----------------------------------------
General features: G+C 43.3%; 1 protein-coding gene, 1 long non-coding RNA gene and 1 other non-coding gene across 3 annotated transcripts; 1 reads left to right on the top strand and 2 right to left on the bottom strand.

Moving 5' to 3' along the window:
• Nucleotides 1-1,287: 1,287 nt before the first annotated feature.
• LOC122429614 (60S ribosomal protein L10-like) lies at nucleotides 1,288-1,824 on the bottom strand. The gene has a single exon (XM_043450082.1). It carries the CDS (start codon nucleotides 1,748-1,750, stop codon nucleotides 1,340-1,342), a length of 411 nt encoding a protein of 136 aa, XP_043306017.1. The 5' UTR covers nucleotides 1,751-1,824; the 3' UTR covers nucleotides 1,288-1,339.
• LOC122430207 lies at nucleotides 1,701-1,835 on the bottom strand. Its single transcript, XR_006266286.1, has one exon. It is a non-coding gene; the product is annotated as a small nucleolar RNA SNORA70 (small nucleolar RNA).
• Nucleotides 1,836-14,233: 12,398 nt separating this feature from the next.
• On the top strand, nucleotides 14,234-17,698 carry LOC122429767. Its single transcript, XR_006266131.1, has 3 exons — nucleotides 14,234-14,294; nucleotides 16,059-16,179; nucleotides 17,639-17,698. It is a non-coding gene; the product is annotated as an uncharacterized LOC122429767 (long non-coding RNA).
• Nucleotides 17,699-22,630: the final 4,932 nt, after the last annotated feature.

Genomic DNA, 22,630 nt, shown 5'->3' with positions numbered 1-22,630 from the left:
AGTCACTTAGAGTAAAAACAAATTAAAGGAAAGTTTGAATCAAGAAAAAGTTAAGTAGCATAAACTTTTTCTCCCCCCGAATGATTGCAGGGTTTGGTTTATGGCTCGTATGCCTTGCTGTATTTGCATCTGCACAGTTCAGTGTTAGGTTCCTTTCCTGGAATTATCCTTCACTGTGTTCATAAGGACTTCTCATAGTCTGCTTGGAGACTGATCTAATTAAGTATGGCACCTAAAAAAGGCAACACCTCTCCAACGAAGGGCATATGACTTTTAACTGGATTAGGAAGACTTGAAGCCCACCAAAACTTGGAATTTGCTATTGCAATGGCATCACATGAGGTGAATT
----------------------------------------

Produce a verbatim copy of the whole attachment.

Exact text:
General features: G+C 43.3%; 1 protein-coding gene, 1 long non-coding RNA gene and 1 other non-coding gene across 3 annotated transcripts; 1 reads left to right on the top strand and 2 right to left on the bottom strand.

Moving 5' to 3' along the window:
• Nucleotides 1-1,287: 1,287 nt before the first annotated feature.
• LOC122429614 (60S ribosomal protein L10-like) lies at nucleotides 1,288-1,824 on the bottom strand. The gene has a single exon (XM_043450082.1). It carries the CDS (start codon nucleotides 1,748-1,750, stop codon nucleotides 1,340-1,342), a length of 411 nt encoding a protein of 136 aa, XP_043306017.1. The 5' UTR covers nucleotides 1,751-1,824; the 3' UTR covers nucleotides 1,288-1,339.
• LOC122430207 lies at nucleotides 1,701-1,835 on the bottom strand. Its single transcript, XR_006266286.1, has one exon. It is a non-coding gene; the product is annotated as a small nucleolar RNA SNORA70 (small nucleolar RNA).
• Nucleotides 1,836-14,233: 12,398 nt separating this feature from the next.
• On the top strand, nucleotides 14,234-17,698 carry LOC122429767. Its single transcript, XR_006266131.1, has 3 exons — nucleotides 14,234-14,294; nucleotides 16,059-16,179; nucleotides 17,639-17,698. It is a non-coding gene; the product is annotated as an uncharacterized LOC122429767 (long non-coding RNA).
• Nucleotides 17,699-22,630: the final 4,932 nt, after the last annotated feature.

Genomic DNA, 22,630 nt, shown 5'->3' with positions numbered 1-22,630 from the left:
AGTCACTTAGAGTAAAAACAAATTAAAGGAAAGTTTGAATCAAGAAAAAGTTAAGTAGCATAAACTTTTTCTCCCCCCGAATGATTGCAGGGTTTGGTTTATGGCTCGTATGCCTTGCTGTATTTGCATCTGCACAGTTCAGTGTTAGGTTCCTTTCCTGGAATTATCCTTCACTGTGTTCATAAGGACTTCTCATAGTCTGCTTGGAGACTGATCTAATTAAGTATGGCACCTAAAAAAGGCAACACCTCTCCAACGAAGGGCATATGACTTTTAACTGGATTAGGAAGACTTGAAGCCCACCAAAACTTGGAATTTGCTATTGCAATGGCATCACATGAGGTGAATT